If you’re a wedding photographer, how do you serve a client who has absolutely no eyesight? A photographer and videographer over in Australia recently teamed up to create a special tactile wedding photo album for their blind bride.
Steph has a condition called Cone Rod Dystrophy. It’s an inherited eye disorder that progressed until she became completely blind shortly before she first met her future husband, Rob.
To create a wedding video Steph could cherish, Lemon Tree Film House worked to capture as much audio and narrative on the wedding day as possible.
“James and ourselves would describe, as much as possible, every little detail to Steph from the direction of the sun, to the landscape, expressions on loved ones faces, how beautiful Steph looked in her dress,” the videographers say, “and every time we described a scene to Steph we were reminded just how lucky we are to be able to see those details with our own eyes, how we take our vision for granted every day as we look into our lover’s eyes, watch our children grow, ocean waves roll and the sun rise and set each day.”
Day also came up with the idea of presenting Steph with 10 pieces of fabric throughout the day that were each infused with a different essential oil. By feeling and smelling the fabrics afterward, Steph was instantly brought back to those special moments during her wedding.
Several weeks after the wedding, the creatives got Sony Australia to fly the couple to the company’s private cinema to screen the wedding film for the first time.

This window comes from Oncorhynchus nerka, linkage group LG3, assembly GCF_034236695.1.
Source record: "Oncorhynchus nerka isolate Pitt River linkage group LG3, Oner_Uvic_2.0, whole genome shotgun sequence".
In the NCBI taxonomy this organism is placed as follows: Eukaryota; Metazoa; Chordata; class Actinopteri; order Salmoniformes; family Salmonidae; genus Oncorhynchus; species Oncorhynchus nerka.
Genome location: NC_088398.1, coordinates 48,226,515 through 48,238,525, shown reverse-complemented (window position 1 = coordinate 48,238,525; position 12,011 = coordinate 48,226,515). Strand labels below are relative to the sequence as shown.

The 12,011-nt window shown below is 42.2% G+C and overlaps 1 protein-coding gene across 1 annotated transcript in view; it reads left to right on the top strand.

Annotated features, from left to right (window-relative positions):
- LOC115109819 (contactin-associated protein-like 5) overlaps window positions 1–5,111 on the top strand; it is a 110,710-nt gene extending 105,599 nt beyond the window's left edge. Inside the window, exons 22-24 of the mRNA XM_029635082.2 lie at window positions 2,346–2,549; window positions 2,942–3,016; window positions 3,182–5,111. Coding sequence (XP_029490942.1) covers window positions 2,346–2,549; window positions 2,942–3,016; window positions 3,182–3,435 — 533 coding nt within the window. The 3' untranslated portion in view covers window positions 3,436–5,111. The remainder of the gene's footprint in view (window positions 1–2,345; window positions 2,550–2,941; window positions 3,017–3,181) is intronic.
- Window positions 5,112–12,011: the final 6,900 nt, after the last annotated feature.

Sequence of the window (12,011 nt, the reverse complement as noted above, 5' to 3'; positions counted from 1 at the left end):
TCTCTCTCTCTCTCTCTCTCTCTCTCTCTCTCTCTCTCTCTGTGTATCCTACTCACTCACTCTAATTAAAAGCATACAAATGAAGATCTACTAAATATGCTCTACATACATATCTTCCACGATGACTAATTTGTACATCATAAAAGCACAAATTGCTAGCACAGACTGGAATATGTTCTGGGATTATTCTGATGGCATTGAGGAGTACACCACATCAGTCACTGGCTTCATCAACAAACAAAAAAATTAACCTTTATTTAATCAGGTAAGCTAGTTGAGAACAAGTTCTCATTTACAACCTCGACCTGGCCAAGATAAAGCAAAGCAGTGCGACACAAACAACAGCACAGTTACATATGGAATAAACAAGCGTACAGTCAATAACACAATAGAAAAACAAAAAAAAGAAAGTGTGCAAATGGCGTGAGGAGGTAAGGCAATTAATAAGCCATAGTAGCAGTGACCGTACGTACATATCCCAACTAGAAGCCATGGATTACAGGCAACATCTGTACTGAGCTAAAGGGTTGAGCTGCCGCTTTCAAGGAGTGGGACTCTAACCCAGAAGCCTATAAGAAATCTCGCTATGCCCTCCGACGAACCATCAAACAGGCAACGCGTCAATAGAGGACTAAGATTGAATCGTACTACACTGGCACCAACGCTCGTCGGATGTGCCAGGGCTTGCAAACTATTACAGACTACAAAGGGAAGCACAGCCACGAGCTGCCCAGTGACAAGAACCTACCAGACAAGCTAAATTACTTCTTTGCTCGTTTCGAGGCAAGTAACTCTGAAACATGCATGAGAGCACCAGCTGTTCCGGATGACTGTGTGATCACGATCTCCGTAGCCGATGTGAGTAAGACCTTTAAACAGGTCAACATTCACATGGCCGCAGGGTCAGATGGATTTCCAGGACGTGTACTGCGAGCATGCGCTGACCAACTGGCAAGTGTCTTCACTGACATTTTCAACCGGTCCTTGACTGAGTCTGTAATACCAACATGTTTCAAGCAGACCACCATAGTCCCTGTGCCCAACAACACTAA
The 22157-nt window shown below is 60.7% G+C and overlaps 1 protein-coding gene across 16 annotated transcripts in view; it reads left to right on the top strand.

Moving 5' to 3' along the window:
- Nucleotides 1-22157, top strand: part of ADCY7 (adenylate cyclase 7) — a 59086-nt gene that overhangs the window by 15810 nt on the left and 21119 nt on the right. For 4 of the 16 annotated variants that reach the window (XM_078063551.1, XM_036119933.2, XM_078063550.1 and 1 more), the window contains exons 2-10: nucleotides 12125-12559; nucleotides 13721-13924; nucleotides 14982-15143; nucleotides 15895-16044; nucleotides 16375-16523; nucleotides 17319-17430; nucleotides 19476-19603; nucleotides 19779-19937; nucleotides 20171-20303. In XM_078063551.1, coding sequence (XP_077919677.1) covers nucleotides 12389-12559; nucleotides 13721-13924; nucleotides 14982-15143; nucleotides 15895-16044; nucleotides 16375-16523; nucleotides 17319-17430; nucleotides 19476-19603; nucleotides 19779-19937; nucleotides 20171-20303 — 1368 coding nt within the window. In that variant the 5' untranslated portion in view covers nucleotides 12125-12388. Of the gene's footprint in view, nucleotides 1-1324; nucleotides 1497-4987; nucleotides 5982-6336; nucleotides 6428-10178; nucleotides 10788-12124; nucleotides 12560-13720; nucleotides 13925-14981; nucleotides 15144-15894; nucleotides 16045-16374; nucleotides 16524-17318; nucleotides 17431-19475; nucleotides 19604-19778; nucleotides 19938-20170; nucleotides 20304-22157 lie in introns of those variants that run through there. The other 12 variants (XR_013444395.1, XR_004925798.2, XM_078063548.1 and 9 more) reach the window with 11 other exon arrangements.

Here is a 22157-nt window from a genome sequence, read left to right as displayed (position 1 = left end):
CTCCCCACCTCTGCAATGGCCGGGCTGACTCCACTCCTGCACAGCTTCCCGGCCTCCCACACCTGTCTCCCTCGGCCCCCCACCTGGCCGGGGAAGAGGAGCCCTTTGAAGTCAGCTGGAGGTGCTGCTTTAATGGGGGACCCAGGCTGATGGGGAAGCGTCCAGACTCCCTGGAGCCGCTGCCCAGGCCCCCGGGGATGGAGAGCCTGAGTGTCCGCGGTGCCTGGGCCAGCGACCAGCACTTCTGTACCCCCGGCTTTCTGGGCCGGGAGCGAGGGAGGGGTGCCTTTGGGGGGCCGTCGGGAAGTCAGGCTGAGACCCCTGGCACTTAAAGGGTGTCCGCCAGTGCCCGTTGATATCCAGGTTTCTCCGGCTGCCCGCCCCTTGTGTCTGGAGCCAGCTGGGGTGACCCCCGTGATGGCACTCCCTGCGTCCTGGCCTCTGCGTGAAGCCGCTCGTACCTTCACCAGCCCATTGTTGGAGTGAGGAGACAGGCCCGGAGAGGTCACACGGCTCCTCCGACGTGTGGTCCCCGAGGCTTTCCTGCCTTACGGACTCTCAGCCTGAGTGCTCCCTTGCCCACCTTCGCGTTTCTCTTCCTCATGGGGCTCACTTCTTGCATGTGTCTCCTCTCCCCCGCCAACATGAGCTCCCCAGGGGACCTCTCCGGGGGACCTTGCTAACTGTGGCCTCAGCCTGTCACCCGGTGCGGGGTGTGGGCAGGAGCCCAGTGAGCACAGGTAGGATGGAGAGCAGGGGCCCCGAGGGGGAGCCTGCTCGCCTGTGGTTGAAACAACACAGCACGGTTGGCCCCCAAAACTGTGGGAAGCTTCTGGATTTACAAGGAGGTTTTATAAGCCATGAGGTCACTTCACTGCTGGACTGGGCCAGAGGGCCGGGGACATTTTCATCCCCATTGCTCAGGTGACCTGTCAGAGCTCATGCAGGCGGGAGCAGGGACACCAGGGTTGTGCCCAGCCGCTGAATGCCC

Day’s gift to the couple were textured prints by Vision Australia and a tactile wedding album.
“[T]extured prints by Vision Australia allowed Steph and [her blind mother] Linda to run their hands over the prints and feel the raised outlines and shaded areas so that they could truly envision the scenes presented in the images,” Shaun and TJ say. “Though they couldn’t see the colors, they could imagine them as they touched the raised arc of the rainbow that appeared on the wedding day.”
The tactile album was something that took months to build, and it caters to nearly all the human senses: smell, touch, sound, and sight.
Inside the album are the 10 pieces of fabric along with 10 bottles containing the essential oils that were used. The moments they helped capture were carefully matched with photos and audio snippets by Day, allowing the couple to both remember their favorite moments together while enjoying the book.
“Needless to say, they were absolutely overcome with emotion,” Shaun and TJ say. Here’s a video of the day the gifts (which were provided for free) were revealed:
On the day of the wedding, Day asked Steph what she wished sighted people could learn from her journey in life so far.
“I wish sighted people could learn to be more appreciative for what they’ve got,” she replied. “I think so many people take things for granted, like sight for instance. Even though I don’t have sight, I’m not breakable, I’m not made of glass and that you can overcome any adversity.”
The creatives say the experience of getting to know Steph and shooting her wedding has changed their outlook on life.
“Though we can’t give Steph back her sight, she’s absolutely opened our own eyes and made us see more clearly just how lucky we are,” Shaun and TJ state.